Standard Staples: Fall 2019

DeQuan WatsonStandard

In my previous article, we discussed cards that were leaving Standard and how you should handle them. But just as much as the format is getting rocked by the loss of those cards, there are several staples sticking around. Here are some cards that you should be holding onto if you already own them, as they could be important keys to the new Standard format. And if you don’t have any of these in your collection, now could be a good time to pick some up.

Teferi, Time Raveler

It’s easy to get excited that a Teferi is leaving the format. However, another one is still going to be around wreaking havoc. “Little Teferi,” or “T3feri,” has been showing up in more decks by the day, it seems. Believe it or not, this rare is the most expensive card in War of the Spark. You might’ve missed the chance to get a good deal on them, but it’s likely still worth it to pick them up. It’s hard to envision a point in the format where this card isn’t useful and played a bunch. As the format shrinks, high-powered cards have even more of an impact, as there are fewer options to build with and combat them. I’d recommend scooping these up now, if you can.

Narset, Parter of Veils

This is a pickup that potentially increases in value the longer it’s around in Standard. Don’t get me wrong: in the short term, Narset is going to be quite useful. But looking even further ahead, to the next Theros set, there’s a good chance one of the mechanics will involve playing more mono-color decks. If it plays out this way, Narset could be hugely important to blue mages.

Nissa, Who Shakes the World

Let’s stay on this Planeswalker theme a little longer. Nissa is powerful, and she’s only going to become stronger. Like Narset, this is a mono-colored Planeswalker with some big abilities that could be relevant when we return to Theros. Nissa should be even stronger in the upcoming four-set Standard, when you consider she showed up quite a bit in the past three months. She’s all around useful and her mana-generating static ability could be helpful with some of the large costs we’re seeing in Eldraine.

Knight of the Ebon Legion

You didn’t think I was just going to list off a bunch of Planeswalkers, did you? Knight of the Ebon Legion is quite monstrous for a one-drop. It quickly scales up to fight opposing three-drops, and because it gains deathtouch, opponents may not want to block it. Sure, it’s a vampire, and a bunch of the vampire support is leaving the format. Fortunately, the Knight is also…well, a knight, which means it could synergize with cards from Eldraine. It’s even black, so it could fit into a Mardu Knights deck. It’s a solid pickup now, as this card will likely be highly playable for the whole next year, regardless of what the format looks like.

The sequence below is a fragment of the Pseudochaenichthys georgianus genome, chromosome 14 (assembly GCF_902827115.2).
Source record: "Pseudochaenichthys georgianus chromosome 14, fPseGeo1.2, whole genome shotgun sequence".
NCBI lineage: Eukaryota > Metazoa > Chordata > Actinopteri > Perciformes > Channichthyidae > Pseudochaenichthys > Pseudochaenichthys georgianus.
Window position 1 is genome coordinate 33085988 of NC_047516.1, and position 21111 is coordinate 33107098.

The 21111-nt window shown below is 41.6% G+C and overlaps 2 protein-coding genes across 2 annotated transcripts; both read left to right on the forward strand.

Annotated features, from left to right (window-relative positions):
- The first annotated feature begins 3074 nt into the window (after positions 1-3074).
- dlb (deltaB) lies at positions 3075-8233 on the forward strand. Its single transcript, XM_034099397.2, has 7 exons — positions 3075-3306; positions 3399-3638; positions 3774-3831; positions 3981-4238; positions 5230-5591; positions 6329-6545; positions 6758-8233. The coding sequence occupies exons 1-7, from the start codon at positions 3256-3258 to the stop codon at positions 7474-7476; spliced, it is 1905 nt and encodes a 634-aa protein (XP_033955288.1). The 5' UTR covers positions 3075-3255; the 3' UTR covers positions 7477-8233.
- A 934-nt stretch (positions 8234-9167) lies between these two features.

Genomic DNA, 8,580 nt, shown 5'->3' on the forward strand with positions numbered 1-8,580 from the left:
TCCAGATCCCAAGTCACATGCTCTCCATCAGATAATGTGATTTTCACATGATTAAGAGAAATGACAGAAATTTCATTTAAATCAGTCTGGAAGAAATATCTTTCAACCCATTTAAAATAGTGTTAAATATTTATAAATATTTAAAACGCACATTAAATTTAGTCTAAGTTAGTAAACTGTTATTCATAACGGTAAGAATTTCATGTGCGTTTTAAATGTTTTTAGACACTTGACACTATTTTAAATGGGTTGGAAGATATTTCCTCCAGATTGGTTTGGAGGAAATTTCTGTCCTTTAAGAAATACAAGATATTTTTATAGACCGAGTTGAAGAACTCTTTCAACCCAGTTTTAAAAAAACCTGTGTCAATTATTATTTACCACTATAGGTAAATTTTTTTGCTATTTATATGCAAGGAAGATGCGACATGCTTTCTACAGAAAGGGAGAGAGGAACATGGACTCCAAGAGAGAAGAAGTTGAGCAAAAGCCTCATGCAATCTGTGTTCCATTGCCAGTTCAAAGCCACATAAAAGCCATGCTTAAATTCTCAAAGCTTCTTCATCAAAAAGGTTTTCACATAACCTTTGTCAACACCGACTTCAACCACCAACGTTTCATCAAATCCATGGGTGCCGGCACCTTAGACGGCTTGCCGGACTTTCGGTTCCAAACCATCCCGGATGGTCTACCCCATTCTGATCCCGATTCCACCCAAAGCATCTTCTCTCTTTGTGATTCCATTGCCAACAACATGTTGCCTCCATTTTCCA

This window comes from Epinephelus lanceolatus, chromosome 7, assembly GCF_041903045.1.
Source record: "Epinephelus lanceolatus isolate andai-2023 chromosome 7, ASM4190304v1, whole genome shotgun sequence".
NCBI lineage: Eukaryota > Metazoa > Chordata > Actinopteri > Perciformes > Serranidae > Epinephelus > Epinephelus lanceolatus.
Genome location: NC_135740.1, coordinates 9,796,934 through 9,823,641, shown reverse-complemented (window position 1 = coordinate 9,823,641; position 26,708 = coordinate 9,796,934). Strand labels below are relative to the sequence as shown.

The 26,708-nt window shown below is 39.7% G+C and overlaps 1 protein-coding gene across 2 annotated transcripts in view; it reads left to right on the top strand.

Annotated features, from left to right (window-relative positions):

Priest of Forgotten Gods

It could be this little lady’s time to shine. People are starting to pile up some solid results with black-red sacrifice-themed decks, and a large portion of those decks aren’t rotating. If Priest of Forgotten Gods was able to fight through an eight-set Standard format, it could be a real menace post-rotation. If Eldraine gives us some ways to reuse creatures in the graveyard, you can get value on the way out and maybe even reuse a creature’s adventure.

Vivien, Arkbow Ranger

Okay, I wasn’t completely off Planeswalkers, after all. This is such a high-value purchase for low cost. There has been solid hype in the community about people brewing mono-green decks for Eldraine, and Vivien serves as great removal and versatility for those decks. Even just being able to grow your blockers to be bigger than the incoming pile of knights could be useful. Plus, she has fun synergy with cards like Growth-Chamber Guardian and Barkhide Troll, which are going to be around for a while, too.

Blood For Bones

Throne of Eldraine has creatures with spells attached. However, when not on the stack, they always count as creatures. This means that you can get creatures out of your graveyard and put them in your hand to reuse spells. That’s going to add a whole level of complexity to several game states. The versatility you can potentially get from returning creatures from your graveyard could lead to some top-quality decks. If that’s the case, this card has the potential to be VERY good.

Incubation Druid/Paradise Druid

Getting to four mana could be crucial for green decks moving forward. Nullhide Ferox and the new Questing Beast could both be game-changers in the new world. Progressing your turns from two mana on turn two to four mana on turn three will allow you to put pressure on the opponent early and get in under sweepers. Paradise Druid also no longer has to fear Goblin Chainwhirler. We’re going to be light on multicolored lands as well, so having creatures to shore up those color issues could be beneficial.

Shock Lands

Grab these now. Throne of Eldraine won’t feature a rare dual land cycle, so you’ll want these really badly. They’re useful for all kinds of decks, and they see a ton of play in Modern. With fewer players opening packs of Guilds of Ravnica and Ravnica Allegiance, there could be a lower supply with higher prices when you want them down the road.

We’re losing a lot of cards from Standard, but we still have a lot of tools to work with. Throne of Eldraine looks to be going in a new direction, but there are cards to fit some of those strategies already in your binders. The big rotation can be scary each year, but when you prepare and give yourself a leg up, you can save a lot of worry when it comes time to build decks. Bust out those trade binders. You’ve got work to do!